Journal of Clinical and Diagnostic Research, ISSN - 0973 - 709X

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On Sep 2018

Prof. Somashekhar Nimbalkar

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On Sep 2018

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"Journal of Clinical and Diagnostic Research is at present a well-known Indian originated scientific journal which started with a humble beginning. I have been associated with this journal since many years. I appreciate the Editor, Dr. Hemant Jain, for his constant effort in bringing up this journal to the present status right from the scratch. The journal is multidisciplinary. It encourages in publishing the scientific articles from postgraduates and also the beginners who start their career. At the same time the journal also caters for the high quality articles from specialty and super-specialty researchers. Hence it provides a platform for the scientist and researchers to publish. The other aspect of it is, the readers get the information regarding the most recent developments in science which can be used for teaching, research, treating patients and to some extent take preventive measures against certain diseases. The journal is contributing immensely to the society at national and international level."

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Dr. Saumya Navit

"As a peer-reviewed journal, the Journal of Clinical and Diagnostic Research provides an opportunity to researchers, scientists and budding professionals to explore the developments in the field of medicine and dentistry and their varied specialities, thus extending our view on biological diversities of living species in relation to medicine.
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On Sep 2018

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On Aug 2018

Dr. Arundhathi. S
"Journal of Clinical and Diagnostic Research (JCDR) is a reputed peer reviewed journal and is constantly involved in publishing high quality research articles related to medicine. Its been a great pleasure to be associated with this esteemed journal as a reviewer and as an author for a couple of years. The editorial board consists of many dedicated and reputed experts as its members and they are doing an appreciable work in guiding budding researchers. JCDR is doing a commendable job in scientific research by promoting excellent quality research & review articles and case reports & series. The reviewers provide appropriate suggestions that improve the quality of articles. I strongly recommend my fraternity to encourage JCDR by contributing their valuable research work in this widely accepted, user friendly journal. I hope my collaboration with JCDR will continue for a long time".

Dr. Arundhathi. S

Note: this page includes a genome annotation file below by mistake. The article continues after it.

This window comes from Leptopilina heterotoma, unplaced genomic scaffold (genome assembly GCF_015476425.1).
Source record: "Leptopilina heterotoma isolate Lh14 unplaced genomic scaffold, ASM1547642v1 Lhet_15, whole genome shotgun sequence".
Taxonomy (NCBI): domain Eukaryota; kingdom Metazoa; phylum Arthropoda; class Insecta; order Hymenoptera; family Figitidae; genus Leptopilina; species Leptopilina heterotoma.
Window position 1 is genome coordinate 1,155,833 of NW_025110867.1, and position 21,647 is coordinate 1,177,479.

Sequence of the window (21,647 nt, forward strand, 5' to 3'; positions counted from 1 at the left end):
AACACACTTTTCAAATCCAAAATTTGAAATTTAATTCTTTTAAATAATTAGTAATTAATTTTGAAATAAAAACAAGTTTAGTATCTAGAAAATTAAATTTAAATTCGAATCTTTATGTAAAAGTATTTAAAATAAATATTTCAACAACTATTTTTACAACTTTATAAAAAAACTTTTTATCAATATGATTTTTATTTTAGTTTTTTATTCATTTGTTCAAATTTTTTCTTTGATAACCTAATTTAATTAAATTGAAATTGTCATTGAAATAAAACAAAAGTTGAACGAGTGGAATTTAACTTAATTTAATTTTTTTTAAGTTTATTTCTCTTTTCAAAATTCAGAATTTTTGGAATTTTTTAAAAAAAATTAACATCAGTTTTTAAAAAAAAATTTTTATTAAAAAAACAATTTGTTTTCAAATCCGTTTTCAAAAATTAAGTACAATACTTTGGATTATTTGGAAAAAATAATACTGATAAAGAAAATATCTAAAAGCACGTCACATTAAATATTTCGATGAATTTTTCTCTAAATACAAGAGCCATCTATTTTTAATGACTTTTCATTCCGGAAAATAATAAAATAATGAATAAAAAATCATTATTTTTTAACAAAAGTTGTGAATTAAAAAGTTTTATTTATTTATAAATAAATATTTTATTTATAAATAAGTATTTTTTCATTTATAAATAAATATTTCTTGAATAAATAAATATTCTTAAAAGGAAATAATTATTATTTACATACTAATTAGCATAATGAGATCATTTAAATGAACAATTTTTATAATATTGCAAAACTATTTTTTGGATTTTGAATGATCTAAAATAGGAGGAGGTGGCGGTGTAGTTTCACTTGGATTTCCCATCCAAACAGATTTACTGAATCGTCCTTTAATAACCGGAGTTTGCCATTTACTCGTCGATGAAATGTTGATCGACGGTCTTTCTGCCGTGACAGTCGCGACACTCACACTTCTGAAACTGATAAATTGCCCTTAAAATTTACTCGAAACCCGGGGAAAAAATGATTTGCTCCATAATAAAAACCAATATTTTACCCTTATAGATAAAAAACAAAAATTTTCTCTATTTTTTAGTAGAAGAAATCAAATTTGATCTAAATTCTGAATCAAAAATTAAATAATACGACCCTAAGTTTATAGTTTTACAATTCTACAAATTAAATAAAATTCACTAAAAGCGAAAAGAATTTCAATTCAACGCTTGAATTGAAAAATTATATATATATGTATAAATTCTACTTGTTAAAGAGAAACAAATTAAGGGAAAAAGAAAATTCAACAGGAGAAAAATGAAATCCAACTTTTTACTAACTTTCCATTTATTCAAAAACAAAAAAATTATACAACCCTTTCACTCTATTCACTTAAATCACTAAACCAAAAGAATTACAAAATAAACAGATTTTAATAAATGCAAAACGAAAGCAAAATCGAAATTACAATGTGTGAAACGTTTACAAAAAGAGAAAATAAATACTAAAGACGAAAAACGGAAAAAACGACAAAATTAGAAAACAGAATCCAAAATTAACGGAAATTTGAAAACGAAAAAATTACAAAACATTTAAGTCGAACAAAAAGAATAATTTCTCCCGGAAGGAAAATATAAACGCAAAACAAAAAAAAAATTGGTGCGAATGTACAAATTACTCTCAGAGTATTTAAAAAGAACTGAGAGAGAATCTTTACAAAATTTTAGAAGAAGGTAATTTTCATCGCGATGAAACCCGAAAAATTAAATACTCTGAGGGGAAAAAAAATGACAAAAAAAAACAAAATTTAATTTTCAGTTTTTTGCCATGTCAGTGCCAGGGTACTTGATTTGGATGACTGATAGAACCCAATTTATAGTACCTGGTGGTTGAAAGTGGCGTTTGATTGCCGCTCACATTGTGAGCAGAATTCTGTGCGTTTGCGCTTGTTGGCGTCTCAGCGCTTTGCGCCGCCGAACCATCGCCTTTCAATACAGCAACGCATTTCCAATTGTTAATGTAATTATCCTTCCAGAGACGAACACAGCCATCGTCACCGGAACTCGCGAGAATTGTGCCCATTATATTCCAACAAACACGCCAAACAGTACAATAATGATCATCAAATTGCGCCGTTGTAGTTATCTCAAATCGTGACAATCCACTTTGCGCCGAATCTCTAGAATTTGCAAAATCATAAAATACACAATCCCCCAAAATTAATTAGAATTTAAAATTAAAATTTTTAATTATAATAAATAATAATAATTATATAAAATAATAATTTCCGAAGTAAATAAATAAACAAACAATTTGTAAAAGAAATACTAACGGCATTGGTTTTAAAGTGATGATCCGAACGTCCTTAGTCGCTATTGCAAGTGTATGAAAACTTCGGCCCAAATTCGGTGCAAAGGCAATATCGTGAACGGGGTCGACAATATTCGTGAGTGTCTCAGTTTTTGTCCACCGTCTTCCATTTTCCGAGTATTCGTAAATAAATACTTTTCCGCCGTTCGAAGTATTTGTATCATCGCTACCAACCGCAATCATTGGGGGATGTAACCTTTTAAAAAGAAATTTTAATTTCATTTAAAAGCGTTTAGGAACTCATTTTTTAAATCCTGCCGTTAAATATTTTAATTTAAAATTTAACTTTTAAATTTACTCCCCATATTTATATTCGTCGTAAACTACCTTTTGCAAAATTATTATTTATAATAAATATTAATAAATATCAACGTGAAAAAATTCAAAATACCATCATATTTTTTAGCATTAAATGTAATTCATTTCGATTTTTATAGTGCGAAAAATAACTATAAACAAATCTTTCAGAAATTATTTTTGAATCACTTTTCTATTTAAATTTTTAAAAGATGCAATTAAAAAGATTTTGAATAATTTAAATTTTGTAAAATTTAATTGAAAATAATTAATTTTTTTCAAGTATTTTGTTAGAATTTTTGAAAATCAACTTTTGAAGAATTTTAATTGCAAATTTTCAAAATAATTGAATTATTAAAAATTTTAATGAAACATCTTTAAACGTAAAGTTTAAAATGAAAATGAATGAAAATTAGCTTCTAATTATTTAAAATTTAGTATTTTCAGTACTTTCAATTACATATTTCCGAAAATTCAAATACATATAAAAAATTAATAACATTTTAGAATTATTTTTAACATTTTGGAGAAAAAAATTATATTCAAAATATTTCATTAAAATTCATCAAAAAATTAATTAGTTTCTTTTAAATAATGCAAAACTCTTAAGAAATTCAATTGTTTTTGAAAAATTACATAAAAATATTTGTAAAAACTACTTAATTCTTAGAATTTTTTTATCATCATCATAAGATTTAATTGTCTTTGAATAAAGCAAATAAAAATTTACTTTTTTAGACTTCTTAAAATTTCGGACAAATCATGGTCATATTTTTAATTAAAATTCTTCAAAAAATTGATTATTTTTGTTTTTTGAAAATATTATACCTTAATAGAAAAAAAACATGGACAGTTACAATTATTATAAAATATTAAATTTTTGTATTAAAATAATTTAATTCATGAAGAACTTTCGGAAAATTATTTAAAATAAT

MBBS, MD (Pathology),
Sanjay Gandhi institute of trauma and orthopedics,
On Aug 2018

Dr. Mamta Gupta,
"It gives me great pleasure to be associated with JCDR, since last 2-3 years. Since then I have authored, co-authored and reviewed about 25 articles in JCDR. I thank JCDR for giving me an opportunity to improve my own skills as an author and a reviewer.
It 's a multispecialty journal, publishing high quality articles. It gives a platform to the authors to publish their research work which can be available for everyone across the globe to read. The best thing about JCDR is that the full articles of all medical specialties are available as pdf/html for reading free of cost or without institutional subscription, which is not there for other journals. For those who have problem in writing manuscript or do statistical work, JCDR comes for their rescue.
The journal has a monthly publication and the articles are published quite fast. In time compared to other journals. The on-line first publication is also a great advantage and facility to review one's own articles before going to print. The response to any query and permission if required, is quite fast; this is quite commendable. I have a very good experience about seeking quick permission for quoting a photograph (Fig.) from a JCDR article for my chapter authored in an E book. I never thought it would be so easy. No hassles.
Reviewing articles is no less a pain staking process and requires in depth perception, knowledge about the topic for review. It requires time and concentration, yet I enjoy doing it. The JCDR website especially for the reviewers is quite user friendly. My suggestions for improving the journal is, more strict review process, so that only high quality articles are published. I find a a good number of articles in Obst. Gynae, hence, a new journal for this specialty titled JCDR-OG can be started. May be a bimonthly or quarterly publication to begin with. Only selected articles should find a place in it.
An yearly reward for the best article authored can also incentivize the authors. Though the process of finding the best article will be not be very easy. I do not know how reviewing process can be improved. If an article is being reviewed by two reviewers, then opinion of one can be communicated to the other or the final opinion of the editor can be communicated to the reviewer if requested for. This will help one’s reviewing skills.
My best wishes to Dr. Hemant Jain and all the editorial staff of JCDR for their untiring efforts to bring out this journal. I strongly recommend medical fraternity to publish their valuable research work in this esteemed journal, JCDR".